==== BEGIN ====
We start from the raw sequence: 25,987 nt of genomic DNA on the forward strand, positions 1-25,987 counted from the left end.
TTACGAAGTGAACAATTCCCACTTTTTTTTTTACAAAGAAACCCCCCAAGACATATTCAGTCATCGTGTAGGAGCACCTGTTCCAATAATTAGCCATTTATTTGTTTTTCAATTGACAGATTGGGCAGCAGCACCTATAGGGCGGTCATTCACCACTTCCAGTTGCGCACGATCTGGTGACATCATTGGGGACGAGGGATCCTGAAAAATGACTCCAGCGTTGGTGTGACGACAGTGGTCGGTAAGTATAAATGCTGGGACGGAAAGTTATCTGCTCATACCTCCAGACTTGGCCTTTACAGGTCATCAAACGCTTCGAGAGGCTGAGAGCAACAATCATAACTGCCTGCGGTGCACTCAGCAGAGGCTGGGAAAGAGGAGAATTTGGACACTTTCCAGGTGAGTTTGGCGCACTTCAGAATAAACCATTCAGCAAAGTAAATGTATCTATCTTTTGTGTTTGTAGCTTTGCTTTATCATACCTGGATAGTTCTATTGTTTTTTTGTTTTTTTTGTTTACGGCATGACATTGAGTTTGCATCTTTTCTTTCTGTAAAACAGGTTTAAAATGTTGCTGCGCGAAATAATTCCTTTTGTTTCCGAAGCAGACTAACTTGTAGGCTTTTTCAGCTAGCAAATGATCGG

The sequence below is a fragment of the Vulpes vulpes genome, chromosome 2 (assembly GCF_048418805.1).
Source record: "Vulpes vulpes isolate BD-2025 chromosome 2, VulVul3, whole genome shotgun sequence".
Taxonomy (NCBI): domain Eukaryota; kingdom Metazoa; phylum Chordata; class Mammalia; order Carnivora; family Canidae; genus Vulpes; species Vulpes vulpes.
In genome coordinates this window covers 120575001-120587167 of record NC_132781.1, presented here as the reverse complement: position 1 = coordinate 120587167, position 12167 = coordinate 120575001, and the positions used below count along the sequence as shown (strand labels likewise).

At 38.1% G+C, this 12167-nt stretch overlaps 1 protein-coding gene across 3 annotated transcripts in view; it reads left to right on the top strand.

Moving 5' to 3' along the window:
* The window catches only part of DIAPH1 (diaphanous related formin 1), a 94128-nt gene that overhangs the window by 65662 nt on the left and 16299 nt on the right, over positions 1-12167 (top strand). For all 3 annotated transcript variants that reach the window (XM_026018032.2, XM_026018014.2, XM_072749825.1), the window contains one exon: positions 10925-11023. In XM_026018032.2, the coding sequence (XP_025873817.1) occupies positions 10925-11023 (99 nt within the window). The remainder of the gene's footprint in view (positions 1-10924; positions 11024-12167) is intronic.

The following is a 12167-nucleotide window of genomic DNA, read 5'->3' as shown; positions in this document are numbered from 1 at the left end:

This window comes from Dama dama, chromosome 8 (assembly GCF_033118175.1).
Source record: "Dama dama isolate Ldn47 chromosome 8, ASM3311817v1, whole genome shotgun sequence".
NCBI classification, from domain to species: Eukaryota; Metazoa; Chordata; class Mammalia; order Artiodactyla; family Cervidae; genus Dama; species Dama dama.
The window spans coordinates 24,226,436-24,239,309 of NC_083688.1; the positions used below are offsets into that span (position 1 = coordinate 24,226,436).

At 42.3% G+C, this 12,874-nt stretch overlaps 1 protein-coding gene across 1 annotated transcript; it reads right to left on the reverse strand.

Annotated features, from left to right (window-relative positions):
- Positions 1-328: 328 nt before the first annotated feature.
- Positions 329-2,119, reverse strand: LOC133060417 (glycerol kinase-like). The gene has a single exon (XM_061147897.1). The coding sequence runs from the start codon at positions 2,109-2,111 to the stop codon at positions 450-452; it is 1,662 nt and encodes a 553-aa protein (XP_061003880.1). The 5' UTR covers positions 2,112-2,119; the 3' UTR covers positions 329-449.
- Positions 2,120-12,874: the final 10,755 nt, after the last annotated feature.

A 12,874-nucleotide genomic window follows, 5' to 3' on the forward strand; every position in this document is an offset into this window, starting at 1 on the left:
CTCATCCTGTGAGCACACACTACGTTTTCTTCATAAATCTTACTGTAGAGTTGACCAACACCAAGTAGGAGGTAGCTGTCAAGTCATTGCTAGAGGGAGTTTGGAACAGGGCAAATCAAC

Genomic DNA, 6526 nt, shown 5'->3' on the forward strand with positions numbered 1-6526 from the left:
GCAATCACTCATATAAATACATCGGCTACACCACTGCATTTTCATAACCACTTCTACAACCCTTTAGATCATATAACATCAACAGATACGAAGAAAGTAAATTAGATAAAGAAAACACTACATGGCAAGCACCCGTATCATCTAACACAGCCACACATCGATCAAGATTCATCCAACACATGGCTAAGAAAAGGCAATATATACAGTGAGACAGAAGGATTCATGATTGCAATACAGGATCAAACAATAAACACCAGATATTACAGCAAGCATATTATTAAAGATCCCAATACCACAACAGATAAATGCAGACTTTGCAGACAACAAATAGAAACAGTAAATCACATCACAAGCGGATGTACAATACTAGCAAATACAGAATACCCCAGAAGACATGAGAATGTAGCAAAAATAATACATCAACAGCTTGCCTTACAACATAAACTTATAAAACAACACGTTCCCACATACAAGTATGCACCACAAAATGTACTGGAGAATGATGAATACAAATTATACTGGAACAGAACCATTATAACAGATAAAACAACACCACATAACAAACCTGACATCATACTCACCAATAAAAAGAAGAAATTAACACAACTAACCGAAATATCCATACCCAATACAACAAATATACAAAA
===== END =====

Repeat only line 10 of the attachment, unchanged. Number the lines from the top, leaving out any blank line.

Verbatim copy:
The following is a 12167-nucleotide window of genomic DNA, read 5'->3' as shown; positions in this document are numbered from 1 at the left end: